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Engineering-Based Medicine

Faculty Leading the Way

Personalized, precision medicine

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Rashid Bashir
Abel Bliss Professor of Engineering
Head of the Department of Bioengineering

“Too often on university campuses, we talk about different disciplines working in silos, barriers separating us from valuable collaborations. In the near future, engineers and medical students will be literally side by side learning about and solving medical problems every day.”

Bashir was a key member of the team that developed the plans for the new engineering-based medical school at Illinois, and co-author of the article, “Engineering as a new frontier for translational medicine,” that ran in the April 2015 issue of AAAS Science Translation Medicine. There, the authors noted that, “With uneven access to modern medicine across the globe, there is a pressing need for democratization of health care to deliver high-quality, cost-effective care; engineering can play a major role in meeting this critical need by enabling technologies that allow early detection, precise diagnostics, mobile health, and data-sharing for the realization of precision medicine.”

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Flexible electronics & bio-integration

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John Rogers
Swanlund Chair & Professor
Department of Materials Science and Engineering
Department of Chemistry
Director, Frederick Seitz Materials Research Laboratory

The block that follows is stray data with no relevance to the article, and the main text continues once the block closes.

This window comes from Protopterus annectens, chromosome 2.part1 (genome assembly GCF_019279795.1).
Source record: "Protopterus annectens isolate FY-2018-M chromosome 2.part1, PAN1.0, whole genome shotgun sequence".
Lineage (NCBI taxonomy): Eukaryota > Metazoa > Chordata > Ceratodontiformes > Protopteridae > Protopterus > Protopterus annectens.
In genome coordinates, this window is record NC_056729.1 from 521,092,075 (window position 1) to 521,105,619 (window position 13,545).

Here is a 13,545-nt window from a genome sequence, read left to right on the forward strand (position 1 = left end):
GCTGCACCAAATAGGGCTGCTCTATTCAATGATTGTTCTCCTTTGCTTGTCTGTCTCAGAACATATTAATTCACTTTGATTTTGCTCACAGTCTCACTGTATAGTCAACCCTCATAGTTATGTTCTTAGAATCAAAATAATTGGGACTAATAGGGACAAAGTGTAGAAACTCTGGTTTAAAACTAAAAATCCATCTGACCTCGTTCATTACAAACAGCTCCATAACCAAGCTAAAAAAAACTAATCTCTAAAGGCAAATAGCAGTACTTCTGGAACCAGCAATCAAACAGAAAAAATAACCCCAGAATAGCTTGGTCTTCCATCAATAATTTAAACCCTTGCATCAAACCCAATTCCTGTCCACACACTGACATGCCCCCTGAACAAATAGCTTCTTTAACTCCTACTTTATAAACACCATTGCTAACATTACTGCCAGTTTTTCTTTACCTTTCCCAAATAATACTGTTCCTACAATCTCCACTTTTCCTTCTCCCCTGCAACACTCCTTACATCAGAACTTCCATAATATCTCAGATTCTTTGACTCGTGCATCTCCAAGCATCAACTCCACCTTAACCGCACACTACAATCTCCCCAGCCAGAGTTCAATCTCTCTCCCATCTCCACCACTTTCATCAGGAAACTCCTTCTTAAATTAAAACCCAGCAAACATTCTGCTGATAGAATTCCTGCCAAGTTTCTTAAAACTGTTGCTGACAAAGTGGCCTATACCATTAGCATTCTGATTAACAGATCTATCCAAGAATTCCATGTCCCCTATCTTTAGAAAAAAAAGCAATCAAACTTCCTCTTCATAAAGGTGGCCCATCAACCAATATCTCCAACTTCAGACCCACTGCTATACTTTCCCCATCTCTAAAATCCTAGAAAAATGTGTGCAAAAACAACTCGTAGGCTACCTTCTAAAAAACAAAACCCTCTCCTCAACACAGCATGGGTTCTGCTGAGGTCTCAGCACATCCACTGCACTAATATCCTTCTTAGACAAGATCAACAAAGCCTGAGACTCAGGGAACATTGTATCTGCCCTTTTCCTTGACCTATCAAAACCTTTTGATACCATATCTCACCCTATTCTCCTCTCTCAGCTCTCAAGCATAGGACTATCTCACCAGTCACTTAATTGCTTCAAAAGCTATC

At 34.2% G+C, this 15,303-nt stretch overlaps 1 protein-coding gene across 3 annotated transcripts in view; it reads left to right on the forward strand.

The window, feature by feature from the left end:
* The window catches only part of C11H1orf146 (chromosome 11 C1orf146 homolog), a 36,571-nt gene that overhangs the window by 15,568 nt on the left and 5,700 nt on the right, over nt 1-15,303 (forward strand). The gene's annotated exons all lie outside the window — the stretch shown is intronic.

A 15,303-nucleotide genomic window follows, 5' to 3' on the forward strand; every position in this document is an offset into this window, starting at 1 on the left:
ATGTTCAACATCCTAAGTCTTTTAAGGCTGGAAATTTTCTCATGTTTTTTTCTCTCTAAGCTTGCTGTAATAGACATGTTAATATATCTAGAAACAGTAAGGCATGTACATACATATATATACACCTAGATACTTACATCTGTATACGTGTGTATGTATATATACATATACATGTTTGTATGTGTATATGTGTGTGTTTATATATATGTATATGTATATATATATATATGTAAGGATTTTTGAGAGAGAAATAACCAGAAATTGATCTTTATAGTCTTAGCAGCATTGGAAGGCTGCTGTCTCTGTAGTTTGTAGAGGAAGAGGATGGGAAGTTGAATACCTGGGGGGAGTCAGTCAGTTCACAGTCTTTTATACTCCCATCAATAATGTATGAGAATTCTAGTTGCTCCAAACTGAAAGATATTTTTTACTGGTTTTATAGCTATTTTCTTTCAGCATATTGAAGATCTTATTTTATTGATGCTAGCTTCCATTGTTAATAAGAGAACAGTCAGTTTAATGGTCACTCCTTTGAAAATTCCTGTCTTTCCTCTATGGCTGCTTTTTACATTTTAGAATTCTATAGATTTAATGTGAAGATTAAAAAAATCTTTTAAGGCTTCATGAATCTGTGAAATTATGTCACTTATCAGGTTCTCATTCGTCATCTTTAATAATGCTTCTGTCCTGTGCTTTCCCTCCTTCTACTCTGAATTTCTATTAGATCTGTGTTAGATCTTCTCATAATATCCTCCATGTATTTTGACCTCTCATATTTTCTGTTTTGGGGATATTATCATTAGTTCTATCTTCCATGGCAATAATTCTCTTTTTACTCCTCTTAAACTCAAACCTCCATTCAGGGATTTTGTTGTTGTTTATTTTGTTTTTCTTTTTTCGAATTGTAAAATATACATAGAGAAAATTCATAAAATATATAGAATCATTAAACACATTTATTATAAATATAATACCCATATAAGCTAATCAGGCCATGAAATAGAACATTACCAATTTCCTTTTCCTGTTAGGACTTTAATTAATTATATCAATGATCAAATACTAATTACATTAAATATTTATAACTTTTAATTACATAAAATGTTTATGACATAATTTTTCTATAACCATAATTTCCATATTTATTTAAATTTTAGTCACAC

A dozen years ago, John Rogers discovered how to separate the circuitry from its silicon substrate pioneering completely new categories of flexible, stretchable, and transient electronics.

“In the early days, we were interested in bendable electronics for gadgets such as paper-like displays. A few chance encounters with neuroscientists and cardiologists opened our eyes to possibilities in biomedicine. The thin, flexible form factor of our electronics uniquely enables interfaces to the curved, time-dynamic surfaces of the body, for advanced capabilities in monitoring, stimulating and modulating biological function, with important consequences in human health.

“An entire, broad area of applications we weren’t originally even thinking about suddenly became obvious, and compelling—thereby changing, fundamentally, the orientation of our research programs. Bio-integration is one future goal. Inducing sensors, microbatteries, and microprocessors to self-assemble into open, 3-D formats, with filaments and arrays of interconnected structures that completely permeate a biological system. With several of these products already clinical trials and others ready to enter the marketplace, the future may arrive sooner than you think."

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Atoms to Organisms

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Klaus Schulten
Professor
Department of Physics
Department of Chemistry